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By Louise Herman

There are a multitude of laws designed to protect the rights of employees in the workplace. Unfortunately, however, there is a lot of misinformation out there about employment law. As an employee, the failure to understand your rights in the workplace can have serious negative consequences. In this article, we debunk some common employment law myths. 

Myth #1: Employment Laws Don’t Apply in an At-Will Employment State

Contrary to popular belief, an employee’s at-will status does not void any state or federal employment laws. Rather, individuals who are employed in at-will states remain protected by both state and federal employment laws

Myth #2: Employees Have the Right to Free Speech at Work

The right to free speech as provided by the first amendment does not apply to employees in a private work setting. However, some employee speech is protected. For example, the National Labor Relations Act gives employees the right to discuss the conditions and terms of their employment.

Myth #3: Reasonable Accommodation Requests Must be in Writing and Use Specific Language

When requesting an accommodation for a disability, there is no requirement to make such a request in writing or to use specific words, such as “reasonable accommodation” or “Americans with Disabilities Act.” Instead, an employee is only required to make clear that he or she wants assistance for his or her disability. This request may be made verbally or in writing. 

Myth #4: An Employer Must Provide Warnings before Firing an Employee

An employer is not required to provide an employee with warnings before terminating his or her employment. However, termination or discipline must be applied in a non-discriminatory manner. 

Myth #5: An Employer Must Provide a Reason for Firing an Employee

An employer may fire an employee for any reason. In addition, an employer is not required to inform the employee of the reason for his or her termination. However, an employer may not fire an employee for an illegal reason. 

Myth #6: All Workplace Harassment and Discrimination are Illegal

Although harassment and discrimination based on certain protected traits (e.g., religion, sex, race, age, disability) are illegal, not all types of harassment and discrimination are prohibited in the workplace. However, if you feel that you’ve been harassed or discriminated against at work, you should contact an attorney for guidance.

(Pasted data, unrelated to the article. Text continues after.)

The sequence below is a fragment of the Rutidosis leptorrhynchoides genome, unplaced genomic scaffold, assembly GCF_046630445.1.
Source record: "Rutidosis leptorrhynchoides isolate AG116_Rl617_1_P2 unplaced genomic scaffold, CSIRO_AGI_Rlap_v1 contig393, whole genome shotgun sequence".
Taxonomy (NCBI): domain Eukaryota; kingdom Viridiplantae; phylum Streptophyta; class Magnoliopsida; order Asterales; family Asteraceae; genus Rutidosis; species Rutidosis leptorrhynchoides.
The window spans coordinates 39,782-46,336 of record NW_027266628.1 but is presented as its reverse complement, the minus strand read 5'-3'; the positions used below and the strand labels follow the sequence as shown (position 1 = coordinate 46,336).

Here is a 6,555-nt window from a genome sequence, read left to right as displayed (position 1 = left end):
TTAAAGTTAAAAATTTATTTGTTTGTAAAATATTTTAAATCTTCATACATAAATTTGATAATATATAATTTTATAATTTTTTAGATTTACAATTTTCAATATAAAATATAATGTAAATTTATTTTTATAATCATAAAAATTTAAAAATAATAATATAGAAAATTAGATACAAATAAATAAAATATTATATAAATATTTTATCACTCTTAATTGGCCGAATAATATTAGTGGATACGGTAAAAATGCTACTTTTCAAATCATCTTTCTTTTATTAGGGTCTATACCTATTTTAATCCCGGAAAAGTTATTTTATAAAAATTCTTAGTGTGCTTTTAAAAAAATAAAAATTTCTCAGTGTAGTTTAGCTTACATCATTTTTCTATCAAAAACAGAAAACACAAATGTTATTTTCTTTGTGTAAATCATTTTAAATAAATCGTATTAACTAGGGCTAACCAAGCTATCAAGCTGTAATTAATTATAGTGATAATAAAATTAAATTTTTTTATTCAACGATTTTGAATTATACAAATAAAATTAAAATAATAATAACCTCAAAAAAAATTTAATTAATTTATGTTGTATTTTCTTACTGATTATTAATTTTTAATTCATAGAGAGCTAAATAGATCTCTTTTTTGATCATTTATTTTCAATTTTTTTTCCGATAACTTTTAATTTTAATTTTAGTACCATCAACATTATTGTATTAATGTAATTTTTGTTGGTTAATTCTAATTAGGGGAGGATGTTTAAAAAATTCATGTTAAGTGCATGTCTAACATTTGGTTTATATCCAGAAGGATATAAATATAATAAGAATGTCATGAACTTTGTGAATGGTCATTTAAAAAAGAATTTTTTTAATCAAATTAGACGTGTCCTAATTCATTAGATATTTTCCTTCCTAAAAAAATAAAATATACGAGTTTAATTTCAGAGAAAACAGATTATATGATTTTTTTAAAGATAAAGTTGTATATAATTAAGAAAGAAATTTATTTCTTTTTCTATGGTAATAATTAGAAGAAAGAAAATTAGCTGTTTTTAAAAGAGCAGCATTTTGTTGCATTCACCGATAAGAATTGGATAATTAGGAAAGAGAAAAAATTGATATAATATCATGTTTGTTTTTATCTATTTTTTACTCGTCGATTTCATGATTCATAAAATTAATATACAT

Myth #7: All Employees are Entitled to a 15-Minute Paid Break

Finally, many employees believe they are entitled to a 15-minute paid break period every workday. However, the federal Fair Labor Standards Act does not require that employers provide employees with such breaks. State law, on the other hand, sometimes requires that employers provide employees with breaks. For guidance on your state’s paid break requirements, please contact an experienced employment law lawyer. 

Contact Our Rhode Island Employment Law Attorney

If you believe your rights as an employee have been violated, you need an experienced employment law attorney on your side. At Herman Law Group, we will put our experience in employment law matters to work for you, doing everything possible to successfully resolve your situation. To schedule a consultation, please contact us today.

Herman Law Group is based in Providence but offers its services nationwide. We help clients throughout Rhode Island, including Bristol County, Kent County, Washington County, Providence County, Warwick, & Cranston. Additionally, the firm extends expertise in Attleboro, Boston, and across the rest of Massachusetts.

About the Author
At Herman Law Group, our focus is on safeguarding the rights and careers of employees and businesses alike. With over 35 years of successful legal practice, Louise A. Herman brings an invaluable dual perspective from representing both employees and employers. This unique insight allows us to effectively achieve successful outcomes for our clients in Rhode Island, Massachusetts, and nationwide.